Late last night, a 5-4 majority of the United States Supreme Court issued an unsigned, one-paragraph opinion in Whole Woman’s Health v. Jackson allowing Texas’ new law banning the vast majority of abortions in the State to stand and, as a result, depriving millions of women of their constitutional rights.
Texas’s law is both unconstitutional and unprecedented because, as Justice Sotomayor explained in dissent, the Texas “Legislature took the extraordinary step of enlisting private citizens to do what the State could not” by authorizing “any private citizen to file a lawsuit against any person who provides an abortion in violation of the Act, ‘aids or abets’ such an abortion (including by paying for it) regardless of whether they know the abortion is prohibited under the Act, or even intends to engage in such conduct.”
Moreover, the Court yet again issued a momentous decision impacting fundamental rights through the so-called shadow docket, rather than through more traditional and transparent processes.
In response, Sherrilyn Ifill, President and Director-Counsel of the NAACP Legal Defense and Educational Fund, Inc. (LDF), issued the following statement:
“There is no way to minimize what the Court has allowed by this decision. Thousands of women—disproportionately poor, young, and women of color—will lose access to abortion in Texas. There can be no doubt about the message sent by the majority’s cavalier treatment of the constitutional right of these women to abortion access. I expect the Court’s action to encourage other states to use the Texas law as a blueprint for infringing on abortion rights without judicial review.
“We should not expect this to be limited to abortion rights. We should expect states to use this model to target other constitutionally protected civil rights. The consequences are potentially catastrophic for democracy. Deputizing members of the public—incentivized by the hope of $10,000—to terrorize fellow citizens from exercising their constitutional rights is a template for mob rule.”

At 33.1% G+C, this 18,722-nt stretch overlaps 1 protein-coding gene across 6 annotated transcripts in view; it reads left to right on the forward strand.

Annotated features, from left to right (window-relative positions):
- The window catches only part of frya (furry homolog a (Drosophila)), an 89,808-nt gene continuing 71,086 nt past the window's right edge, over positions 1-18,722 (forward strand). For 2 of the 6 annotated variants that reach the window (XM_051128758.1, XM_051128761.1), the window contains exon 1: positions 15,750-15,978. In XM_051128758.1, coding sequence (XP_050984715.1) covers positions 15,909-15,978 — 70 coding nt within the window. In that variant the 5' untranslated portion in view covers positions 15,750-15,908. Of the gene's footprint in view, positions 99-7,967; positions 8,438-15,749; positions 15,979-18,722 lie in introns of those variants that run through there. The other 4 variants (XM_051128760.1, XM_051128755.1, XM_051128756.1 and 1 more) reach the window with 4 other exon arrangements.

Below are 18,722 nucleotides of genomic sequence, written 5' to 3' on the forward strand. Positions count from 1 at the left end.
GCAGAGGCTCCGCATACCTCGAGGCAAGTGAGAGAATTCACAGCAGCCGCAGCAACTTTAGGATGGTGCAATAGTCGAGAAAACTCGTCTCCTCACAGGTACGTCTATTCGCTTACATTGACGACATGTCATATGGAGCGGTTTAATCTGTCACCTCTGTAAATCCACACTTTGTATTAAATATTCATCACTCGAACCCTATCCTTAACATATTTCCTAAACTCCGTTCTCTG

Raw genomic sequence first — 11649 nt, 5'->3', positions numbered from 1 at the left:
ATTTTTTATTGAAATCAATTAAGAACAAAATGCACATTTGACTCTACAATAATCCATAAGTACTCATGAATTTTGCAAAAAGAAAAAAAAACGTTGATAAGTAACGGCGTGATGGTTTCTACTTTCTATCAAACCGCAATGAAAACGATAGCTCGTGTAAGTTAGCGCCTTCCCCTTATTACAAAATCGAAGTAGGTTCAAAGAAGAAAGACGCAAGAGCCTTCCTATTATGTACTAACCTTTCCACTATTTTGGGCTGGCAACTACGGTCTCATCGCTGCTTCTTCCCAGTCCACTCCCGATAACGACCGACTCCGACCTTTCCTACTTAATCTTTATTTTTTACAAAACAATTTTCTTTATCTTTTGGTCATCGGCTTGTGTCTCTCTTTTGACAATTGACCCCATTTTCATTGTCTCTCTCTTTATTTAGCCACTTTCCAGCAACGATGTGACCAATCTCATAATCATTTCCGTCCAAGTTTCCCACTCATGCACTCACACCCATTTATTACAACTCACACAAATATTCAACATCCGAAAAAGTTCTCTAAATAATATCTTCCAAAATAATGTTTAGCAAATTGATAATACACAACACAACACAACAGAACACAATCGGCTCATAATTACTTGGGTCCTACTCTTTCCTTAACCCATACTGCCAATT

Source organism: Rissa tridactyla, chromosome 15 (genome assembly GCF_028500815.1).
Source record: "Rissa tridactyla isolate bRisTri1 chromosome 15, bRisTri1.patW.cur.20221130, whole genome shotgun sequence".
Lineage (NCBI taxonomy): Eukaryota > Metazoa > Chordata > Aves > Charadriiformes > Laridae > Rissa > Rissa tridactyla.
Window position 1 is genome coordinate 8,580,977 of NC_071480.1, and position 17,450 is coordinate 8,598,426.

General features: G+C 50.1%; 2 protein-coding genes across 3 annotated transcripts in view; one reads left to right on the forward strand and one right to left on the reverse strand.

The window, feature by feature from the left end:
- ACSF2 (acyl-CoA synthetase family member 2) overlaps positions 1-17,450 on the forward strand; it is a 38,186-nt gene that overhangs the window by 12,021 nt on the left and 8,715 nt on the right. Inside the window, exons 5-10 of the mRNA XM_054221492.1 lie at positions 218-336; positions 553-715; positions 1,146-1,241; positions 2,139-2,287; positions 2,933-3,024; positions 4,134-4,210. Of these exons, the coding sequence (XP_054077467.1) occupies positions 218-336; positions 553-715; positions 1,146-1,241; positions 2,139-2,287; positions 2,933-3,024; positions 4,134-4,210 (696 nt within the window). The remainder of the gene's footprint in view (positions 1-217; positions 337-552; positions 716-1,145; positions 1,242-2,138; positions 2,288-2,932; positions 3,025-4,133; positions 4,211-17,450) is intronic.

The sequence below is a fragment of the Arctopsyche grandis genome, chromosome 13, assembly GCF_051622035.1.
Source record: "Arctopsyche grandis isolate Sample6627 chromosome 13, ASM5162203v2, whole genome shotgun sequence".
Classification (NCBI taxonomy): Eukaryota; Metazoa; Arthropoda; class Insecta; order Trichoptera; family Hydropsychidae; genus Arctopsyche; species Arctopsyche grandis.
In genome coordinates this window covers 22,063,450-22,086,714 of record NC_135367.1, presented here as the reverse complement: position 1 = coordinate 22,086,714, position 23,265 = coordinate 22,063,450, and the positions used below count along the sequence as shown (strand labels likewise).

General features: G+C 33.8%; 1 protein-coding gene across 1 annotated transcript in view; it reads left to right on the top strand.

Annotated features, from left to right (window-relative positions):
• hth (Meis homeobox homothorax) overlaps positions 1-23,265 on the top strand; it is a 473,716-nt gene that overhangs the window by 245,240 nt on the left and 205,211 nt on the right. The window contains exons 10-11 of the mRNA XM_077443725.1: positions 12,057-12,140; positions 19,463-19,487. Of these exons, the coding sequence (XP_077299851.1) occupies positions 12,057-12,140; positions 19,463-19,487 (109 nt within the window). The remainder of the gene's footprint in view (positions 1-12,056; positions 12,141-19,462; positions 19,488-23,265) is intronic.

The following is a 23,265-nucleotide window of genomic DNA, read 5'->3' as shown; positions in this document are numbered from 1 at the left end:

Added LDF’s Director of Litigation, Samuel Spital:
“The Supreme Court’s decision to let the Texas law stand deprives women in the state access to a fundamental constitutional right, while allowing the state to permit private citizens to act as bounty hunters enforcing an unconstitutional law. This is an invitation to further lawless action threatening core constitutional principles that protect the civil rights of all Americans.
“As Justice Kagan wrote in her dissent, the Supreme Court’s use of the shadow docket is increasingly ‘unreasoned, inconsistent and impossible to defend.’ These decisions, taking place without the Court hearing oral arguments or receiving full briefs, fail to provide the transparency that one should expect from the nation’s highest court.
“LDF will remain vigilant in our efforts to ensure the civil rights of all Americans and continue support our fellow civil rights allies in this effort. We also urge Congress to take action to defend and protect the constitutional rights of the American people.”
Founded in 1940, the NAACP Legal Defense and Educational Fund, Inc. (LDF) is the nation’s first civil and human rights law organization. LDF has been completely separate from the National Association for the Advancement of Colored People (NAACP) since 1957—although LDF was originally founded by the NAACP and shares its commitment to equal rights. LDF’s Thurgood Marshall Institute is a multi-disciplinary and collaborative hub within LDF that launches targeted campaigns and undertakes innovative research to shape the civil rights narrative. In media attributions, please refer to us as the NAACP Legal Defense Fund or LDF. Follow LDF on Twitter, Instagram and Facebook.